A 46-year-old Santa Monica man was charged Friday with murdering his father, 32 years after the two of them seized a Soviet jetliner in a hijacking that mushroomed into an international imbroglio.
Prosecutors say Albert Victor White, formerly known as Algirdas Brazinskas, bludgeoned his 77-year-old father, Pranas Brazinskas, to death in their two-bedroom apartment in the 900 block of 21st Street on Jan. 5.
No details were given about a possible motive for the crime.
White was being held in lieu of $1-million bail Friday. His arraignment is scheduled for 8:30 a.m. Monday in Santa Monica Superior Court.
Officials say the father and then-13-year-old son, both Lithuanians, hijacked an Aeroflot jetliner over the Soviet Union in 1970.
Pranas Brazinskas said in an interview a decade later that he and his son seized the plane using "rusty old guns" that they had smuggled aboard. He said they hijacked the jet because he faced death as a member of a Lithuanian resistance movement.
The father said two armed Soviet guards aboard the plane opened fire during the hijacking. In the ensuing battle, he said, a female flight attendant was killed and both the pilot and co-pilot were wounded.
Despite their wounds, the cockpit crew was able to follow the hijackers' orders and land the plane in Turkey. There, the father and son were arrested, convicted of murder and sentenced to prison--the father for eight years and the son for two.
In 1974, the two were released under a general amnesty but placed under house arrest. Two years later, the pair escaped from house arrest, but they surrendered to Turkish police after contacting the U.S. Embassy in Ankara and seeking political asylum, which was denied.
In a series of angry exchanges, the Soviet Union asked that the pair be extradited, but the Turkish government denied the request.
Released two weeks later, the father and son made their way to Venezuela. There they flew to Canada. They vanished after getting off the plane during a stopover in New York, but were arrested a few weeks later by the Immigration and Naturalization Service.
Immigration Judge Robert T. Griffin ruled that the father and son should be allowed to reapply for asylum under the liberalized 1980 Refugee Act. The INS appealed the ruling, arguing that the two should be deported.
The INS appeal angered this country's Lithuanian community, including Simas Kudirka, who was caught in an international tug-of-war after he jumped from a Soviet trawler to a U.S. Coast Guard boat in 1970. U.S. officials handed Kudirka back to the Soviets and he spent four years in prison before it was discovered that he was a U.S. citizen and allowed to return to this country.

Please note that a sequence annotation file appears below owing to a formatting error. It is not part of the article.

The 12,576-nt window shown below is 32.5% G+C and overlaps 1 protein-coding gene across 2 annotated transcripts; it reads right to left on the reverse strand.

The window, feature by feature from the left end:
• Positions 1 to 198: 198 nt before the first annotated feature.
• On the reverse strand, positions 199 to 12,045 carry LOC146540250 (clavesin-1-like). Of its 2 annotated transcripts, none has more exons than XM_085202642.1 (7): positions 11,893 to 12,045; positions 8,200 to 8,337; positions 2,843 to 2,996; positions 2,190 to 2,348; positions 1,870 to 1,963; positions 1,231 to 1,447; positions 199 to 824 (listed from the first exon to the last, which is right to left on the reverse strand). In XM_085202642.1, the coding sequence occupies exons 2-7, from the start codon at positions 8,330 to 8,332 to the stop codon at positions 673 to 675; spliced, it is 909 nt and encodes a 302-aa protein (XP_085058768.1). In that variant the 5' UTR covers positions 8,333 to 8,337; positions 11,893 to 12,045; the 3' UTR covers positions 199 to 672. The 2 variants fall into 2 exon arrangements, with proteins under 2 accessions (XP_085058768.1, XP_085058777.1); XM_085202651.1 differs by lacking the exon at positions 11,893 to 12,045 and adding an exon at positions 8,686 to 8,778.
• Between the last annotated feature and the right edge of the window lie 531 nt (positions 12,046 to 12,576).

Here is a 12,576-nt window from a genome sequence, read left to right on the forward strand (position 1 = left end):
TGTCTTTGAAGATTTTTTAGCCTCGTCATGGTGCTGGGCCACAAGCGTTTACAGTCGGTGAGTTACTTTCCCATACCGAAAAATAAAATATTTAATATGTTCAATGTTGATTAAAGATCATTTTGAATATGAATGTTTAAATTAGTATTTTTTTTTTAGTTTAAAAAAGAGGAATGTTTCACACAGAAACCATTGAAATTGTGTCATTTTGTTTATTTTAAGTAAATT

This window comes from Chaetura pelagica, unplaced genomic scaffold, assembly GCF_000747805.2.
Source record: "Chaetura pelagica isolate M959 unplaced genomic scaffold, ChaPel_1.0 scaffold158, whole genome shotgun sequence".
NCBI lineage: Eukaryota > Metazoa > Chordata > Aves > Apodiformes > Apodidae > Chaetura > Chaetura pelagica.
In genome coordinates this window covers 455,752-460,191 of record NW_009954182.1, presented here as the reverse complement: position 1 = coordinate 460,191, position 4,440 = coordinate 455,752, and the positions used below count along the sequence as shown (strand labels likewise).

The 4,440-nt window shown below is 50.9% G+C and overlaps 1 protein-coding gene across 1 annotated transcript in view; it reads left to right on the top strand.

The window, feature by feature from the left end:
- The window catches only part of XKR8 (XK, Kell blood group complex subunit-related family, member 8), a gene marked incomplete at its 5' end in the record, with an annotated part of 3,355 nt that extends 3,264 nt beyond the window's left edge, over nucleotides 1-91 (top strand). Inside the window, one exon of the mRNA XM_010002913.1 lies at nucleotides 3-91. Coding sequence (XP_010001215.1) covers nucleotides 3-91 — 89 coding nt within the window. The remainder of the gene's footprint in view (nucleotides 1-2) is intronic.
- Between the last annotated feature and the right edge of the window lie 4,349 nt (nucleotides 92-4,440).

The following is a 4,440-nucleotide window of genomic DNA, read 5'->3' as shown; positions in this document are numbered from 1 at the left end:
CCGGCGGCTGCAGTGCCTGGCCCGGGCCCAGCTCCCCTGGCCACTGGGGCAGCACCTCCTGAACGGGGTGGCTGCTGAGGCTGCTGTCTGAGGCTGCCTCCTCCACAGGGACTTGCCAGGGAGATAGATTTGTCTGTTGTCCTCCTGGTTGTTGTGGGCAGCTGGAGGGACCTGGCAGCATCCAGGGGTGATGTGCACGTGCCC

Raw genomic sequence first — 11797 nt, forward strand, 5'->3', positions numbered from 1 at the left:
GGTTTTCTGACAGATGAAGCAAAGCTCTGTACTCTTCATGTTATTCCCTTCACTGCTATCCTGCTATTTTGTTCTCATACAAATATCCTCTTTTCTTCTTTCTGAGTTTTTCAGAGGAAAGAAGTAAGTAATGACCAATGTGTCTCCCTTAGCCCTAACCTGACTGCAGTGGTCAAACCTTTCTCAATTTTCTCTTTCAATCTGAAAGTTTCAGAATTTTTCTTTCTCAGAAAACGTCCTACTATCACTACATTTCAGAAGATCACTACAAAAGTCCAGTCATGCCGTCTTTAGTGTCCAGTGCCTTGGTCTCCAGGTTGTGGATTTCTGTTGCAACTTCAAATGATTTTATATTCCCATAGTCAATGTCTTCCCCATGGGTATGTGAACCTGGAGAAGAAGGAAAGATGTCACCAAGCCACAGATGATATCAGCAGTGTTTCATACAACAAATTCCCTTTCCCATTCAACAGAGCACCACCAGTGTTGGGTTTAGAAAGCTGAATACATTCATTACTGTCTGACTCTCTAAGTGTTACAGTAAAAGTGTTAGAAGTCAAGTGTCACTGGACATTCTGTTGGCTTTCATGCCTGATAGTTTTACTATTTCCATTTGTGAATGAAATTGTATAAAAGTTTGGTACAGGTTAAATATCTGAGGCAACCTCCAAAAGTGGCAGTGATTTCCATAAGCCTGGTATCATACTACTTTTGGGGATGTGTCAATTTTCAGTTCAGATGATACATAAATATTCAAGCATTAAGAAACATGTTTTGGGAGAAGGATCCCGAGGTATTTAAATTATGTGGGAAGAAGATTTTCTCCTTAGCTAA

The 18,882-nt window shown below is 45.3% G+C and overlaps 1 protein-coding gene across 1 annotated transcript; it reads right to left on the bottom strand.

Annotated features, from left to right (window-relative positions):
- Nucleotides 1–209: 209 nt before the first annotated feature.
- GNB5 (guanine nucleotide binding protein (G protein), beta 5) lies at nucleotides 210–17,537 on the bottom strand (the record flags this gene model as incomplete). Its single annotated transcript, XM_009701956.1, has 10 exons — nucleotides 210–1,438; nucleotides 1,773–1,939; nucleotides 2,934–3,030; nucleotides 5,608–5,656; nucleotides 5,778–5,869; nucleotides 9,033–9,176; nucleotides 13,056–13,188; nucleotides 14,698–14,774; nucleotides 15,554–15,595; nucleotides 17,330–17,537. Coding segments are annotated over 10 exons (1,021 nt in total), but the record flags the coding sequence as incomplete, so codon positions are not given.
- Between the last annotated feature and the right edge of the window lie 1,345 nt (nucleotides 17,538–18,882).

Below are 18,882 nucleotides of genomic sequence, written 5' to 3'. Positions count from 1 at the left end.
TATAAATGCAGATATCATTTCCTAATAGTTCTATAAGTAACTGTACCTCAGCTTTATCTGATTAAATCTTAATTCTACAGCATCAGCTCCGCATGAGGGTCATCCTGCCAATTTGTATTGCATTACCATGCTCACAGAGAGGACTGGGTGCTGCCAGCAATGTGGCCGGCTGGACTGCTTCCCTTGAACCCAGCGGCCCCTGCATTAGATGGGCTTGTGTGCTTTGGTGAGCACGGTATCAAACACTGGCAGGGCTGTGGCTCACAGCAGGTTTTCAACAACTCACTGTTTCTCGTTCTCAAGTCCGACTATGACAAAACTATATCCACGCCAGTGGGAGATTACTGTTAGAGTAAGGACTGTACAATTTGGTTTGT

Although political asylum was never granted to them, Pranas Brazinskas and his son were allowed to remain in the U.S. They moved to Santa Monica, where both worked as house painters.
Neighbors at the Santa Monica apartment complex said Brazinskas had become frail and cranky in recent years. Still, they said White was protective of his father, defending him against harsh stares from neighborhood children.
One neighbor, Laurie Cotten, who is also of Lithuanian descent, said he heard White tell the kids: "My dad is an old man. Please don't make him nervous."
Brazinskas, who was known as "Frank" to neighbors, managed the apartment building for several years and rode a bicycle along the alley behind the buildings for exercise. But a few years ago, Brazinskas grew frail, giving up the bicycle for a walking cane.
Brazinskas' violent history made some in the neighborhood nervous.
"There were times that I was a little afraid of him only because of what I knew about his history," Cotten said.
Regina Oslapas, the head of the Santa Monica chapter of the Lithuanian American Community, a local civic group, said the father and son tried to raise funds for themselves on the basis of their resistance movement and hijacking. But Oslapas said the group did not consider Brazinskas a patriot because of the violence in his past.
Lithuanian national Ema Datis, president of the Los Angeles Drama Group, said the two men were well known and she heard about the father's slaying Thursday at her group's meeting.
"For a while, it was a big deal," Datis said. "They were really well known for a while among the Lithuanians. They would come and speak at our events. Then after a few years, they sort of disappeared."
Datis said Lithuanians differed on whether the men were heroes.
"Many people hold them up high," she said. "But to some their escape was regarded differently. Sure they wanted to be free, but their escape cost a girl's life."
Times staff writers Liz F. Kay, Zanto Peabody and Jennifer Kelleher contributed to this report.